Microlight Alpine Updates
Rab has made some tweaks to the Microlight Alpine in the form of fit, features, and new color options. The price has increased $5, as well. See the updated model below, left, followed by the version we tested previously, right.
- Down Updates — Rab now employs responsibly-sourced down for this jacket.
- Fabric Updates — The Pertex Microlight from the previous iteration has been traded in for Pertex Quantum.
- Pocket Tweaks — The handwarmer pockets on the new jacket are slanted on a bit of a diagonal instead of being straight up and down like on the previous version.
- Price Increase — The jacket is $5 pricier this year, bringing it up from $275 to $280.
Though we expect the new version to perform similarly, the following review pertains only to the previous version of this jacket.
Hands-On Review of the Microlight Alpine
While it may seem odd that we would award the Rab Microlight Alpine our Top Pick for Wet Weather in a comparative review that also features the completely waterproof Columbia Outdry Ex Gold, we have ample reason. The fact is that despite offering the best water protection, the Outdry Ex Gold comes up far short in many other metrics that give down its characteristic advantages over synthetic insulation. It is heavy, not super warm, not heavily insulated, and doesn't pack down well — essentially meaning that it may be a decent jacket for around town, but isn't fit for a true outdoor adventure. Not so for the Rab Microlight Alpine, however. It maintains all of the traits of an ideal down jacket — superior warmth, lightweight, easily compressible and packable, and comfortable fit — while also including every method of water resistance yet invented, short of a waterproof outer membrane. So, if you want the best water resistance you can buy, but still want your down jacket to act like a down jacket, look no further than the Microlight Alpine.
The Rab Microlight Alpine was the second highest scoring product in our comparative review.
The Rab Microlight Alpine ranks up there with the very best for warmth, and has a bunch of other notable features, like water resistant down and an awesome hood.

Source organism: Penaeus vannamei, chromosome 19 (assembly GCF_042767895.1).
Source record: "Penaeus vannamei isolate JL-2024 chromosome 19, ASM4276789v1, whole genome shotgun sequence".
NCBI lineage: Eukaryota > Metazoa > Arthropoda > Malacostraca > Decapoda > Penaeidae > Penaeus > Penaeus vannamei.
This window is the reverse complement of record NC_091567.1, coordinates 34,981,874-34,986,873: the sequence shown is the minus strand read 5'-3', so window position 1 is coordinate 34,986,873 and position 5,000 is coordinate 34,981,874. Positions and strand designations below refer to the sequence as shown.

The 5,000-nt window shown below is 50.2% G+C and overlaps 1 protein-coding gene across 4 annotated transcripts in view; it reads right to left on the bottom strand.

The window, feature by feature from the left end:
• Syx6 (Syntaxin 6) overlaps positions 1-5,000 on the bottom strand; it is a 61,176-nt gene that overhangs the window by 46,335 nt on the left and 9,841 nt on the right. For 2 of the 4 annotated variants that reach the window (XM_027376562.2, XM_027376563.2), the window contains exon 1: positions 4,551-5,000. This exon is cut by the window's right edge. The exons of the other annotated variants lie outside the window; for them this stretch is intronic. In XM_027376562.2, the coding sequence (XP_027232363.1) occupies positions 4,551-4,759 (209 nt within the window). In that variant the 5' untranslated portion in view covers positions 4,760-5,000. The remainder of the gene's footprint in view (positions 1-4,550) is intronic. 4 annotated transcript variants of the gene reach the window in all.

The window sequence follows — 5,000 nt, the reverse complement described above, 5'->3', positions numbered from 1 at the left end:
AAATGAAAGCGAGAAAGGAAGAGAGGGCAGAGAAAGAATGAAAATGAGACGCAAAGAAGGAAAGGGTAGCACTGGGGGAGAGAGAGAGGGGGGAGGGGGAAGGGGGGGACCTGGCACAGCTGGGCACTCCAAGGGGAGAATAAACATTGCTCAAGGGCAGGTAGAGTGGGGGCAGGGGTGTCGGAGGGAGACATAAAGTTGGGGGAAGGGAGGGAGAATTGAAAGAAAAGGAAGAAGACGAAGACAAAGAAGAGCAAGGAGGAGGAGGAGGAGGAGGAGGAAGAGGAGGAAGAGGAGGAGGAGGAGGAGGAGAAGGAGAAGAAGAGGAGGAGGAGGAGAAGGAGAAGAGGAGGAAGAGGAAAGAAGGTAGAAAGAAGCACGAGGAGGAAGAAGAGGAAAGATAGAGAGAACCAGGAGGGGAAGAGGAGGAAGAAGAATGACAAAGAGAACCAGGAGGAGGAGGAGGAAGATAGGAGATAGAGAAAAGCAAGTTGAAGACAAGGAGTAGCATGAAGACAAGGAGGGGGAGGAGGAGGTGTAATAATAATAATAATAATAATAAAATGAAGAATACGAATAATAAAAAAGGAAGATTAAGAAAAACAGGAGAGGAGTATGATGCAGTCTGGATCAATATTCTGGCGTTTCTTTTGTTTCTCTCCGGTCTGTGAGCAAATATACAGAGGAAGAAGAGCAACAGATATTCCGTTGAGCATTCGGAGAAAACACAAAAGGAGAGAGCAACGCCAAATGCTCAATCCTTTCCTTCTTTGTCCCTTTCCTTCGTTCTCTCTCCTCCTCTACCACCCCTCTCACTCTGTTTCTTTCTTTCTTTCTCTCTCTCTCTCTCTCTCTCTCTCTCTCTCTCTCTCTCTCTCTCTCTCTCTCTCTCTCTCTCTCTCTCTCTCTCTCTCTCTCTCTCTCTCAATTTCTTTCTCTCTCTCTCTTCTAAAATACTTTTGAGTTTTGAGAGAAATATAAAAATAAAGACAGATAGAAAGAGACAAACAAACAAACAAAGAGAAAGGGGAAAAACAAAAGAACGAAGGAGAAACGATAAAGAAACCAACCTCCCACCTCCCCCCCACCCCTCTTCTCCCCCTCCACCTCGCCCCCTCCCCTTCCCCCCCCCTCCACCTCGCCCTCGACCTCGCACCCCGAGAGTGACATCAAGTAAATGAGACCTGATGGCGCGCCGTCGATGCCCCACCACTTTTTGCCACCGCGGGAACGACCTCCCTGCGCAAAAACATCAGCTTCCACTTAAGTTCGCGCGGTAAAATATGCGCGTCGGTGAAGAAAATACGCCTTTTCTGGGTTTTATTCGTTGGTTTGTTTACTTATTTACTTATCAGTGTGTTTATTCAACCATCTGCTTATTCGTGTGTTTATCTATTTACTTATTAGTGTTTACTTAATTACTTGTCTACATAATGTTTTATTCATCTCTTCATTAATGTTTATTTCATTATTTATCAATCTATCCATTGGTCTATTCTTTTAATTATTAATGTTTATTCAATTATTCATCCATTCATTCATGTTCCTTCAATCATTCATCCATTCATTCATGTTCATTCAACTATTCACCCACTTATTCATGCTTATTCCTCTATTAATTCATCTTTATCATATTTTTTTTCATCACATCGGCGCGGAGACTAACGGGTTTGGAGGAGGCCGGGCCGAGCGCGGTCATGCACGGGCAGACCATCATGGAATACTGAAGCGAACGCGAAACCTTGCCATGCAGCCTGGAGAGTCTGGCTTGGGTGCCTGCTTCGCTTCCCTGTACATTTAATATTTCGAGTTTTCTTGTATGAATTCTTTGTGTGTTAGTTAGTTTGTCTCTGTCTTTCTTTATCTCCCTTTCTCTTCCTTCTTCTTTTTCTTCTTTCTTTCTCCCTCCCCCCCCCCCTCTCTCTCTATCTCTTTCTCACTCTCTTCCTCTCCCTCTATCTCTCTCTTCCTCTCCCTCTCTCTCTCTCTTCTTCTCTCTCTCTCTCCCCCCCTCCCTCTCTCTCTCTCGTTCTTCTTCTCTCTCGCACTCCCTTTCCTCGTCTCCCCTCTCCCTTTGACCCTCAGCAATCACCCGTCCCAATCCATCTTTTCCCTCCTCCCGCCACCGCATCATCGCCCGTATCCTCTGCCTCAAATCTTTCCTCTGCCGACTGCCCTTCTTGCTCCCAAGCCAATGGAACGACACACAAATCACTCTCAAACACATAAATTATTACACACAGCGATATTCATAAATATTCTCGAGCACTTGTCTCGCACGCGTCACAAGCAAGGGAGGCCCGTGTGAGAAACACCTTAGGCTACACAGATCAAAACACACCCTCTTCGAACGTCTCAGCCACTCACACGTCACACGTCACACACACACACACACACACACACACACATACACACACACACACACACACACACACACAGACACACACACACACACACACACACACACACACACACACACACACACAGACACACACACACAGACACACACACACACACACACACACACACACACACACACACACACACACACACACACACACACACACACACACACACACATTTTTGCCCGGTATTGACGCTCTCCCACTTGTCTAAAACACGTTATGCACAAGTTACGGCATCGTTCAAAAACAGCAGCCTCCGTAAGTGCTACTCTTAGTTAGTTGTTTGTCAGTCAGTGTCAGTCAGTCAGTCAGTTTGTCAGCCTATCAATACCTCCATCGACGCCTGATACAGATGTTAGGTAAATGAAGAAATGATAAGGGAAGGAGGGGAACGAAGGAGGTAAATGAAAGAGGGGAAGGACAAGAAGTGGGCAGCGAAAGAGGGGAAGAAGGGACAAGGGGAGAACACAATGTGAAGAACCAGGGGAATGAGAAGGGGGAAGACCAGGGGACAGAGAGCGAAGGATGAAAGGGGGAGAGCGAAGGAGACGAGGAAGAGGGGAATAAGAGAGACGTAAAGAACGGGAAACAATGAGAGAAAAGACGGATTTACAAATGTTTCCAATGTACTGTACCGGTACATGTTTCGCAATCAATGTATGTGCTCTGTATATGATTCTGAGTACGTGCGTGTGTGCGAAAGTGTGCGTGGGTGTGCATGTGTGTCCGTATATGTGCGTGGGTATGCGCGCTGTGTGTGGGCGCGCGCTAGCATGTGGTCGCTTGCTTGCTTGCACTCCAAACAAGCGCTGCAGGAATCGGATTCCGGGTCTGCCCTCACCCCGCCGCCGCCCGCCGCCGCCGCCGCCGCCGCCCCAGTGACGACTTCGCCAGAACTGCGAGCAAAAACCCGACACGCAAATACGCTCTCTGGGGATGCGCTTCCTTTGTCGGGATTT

When it comes to warmth, we felt that this jacket was on par with the very best in our review, the Arc'teryx Cerium LT Hoody, despite using slightly lower quality 750 fill-power down.
While 750 fill-power down is not the highest lofting down used in the jackets we tested, it is still plenty warm, as long as enough of it is used. The Microlight Alpine has three extra ounces of down stuffed into it than the Cerium LT Hoody, and thus matches it for the amount of heat-trapping loft. This jacket uses moderately sized sewn-through baffles, not unlike the Patagonia Down Sweater Hoody, and pairs that with the most easily sealed off face enclosure. In our side-by-side comparative testing, it was obvious to us that this jacket was warmer than the rest, so we awarded it 9 out of 10 points.
We rated the Microlight Alpine as one of the two warmest jackets in this review, a testament to the amount of 750-fill power down stuffed into its baffles. Exploring new trails in the San Juans while waiting for a delayed winter arrival helped us understand how warm this jacket really was.
Our size men's Large hoody weighed in at 15.1 ounces, over three ounces heavier than the similarly warm Arc'teryx Cerium LT Hoody. In our reckoning, the difference is that this jacket needed to include a fair amount more down, which affected the weight, in order to preserve the same amount of warmth as its competitor's 850 fill-power down.
The Microlight Alpine was slightly heavier than a men's medium Patagonia Down Sweater Hoody, but was not as heavy as the Outdoor Research Transcendent Hoody, which used 650 fill-power down. 6 out of 10 points.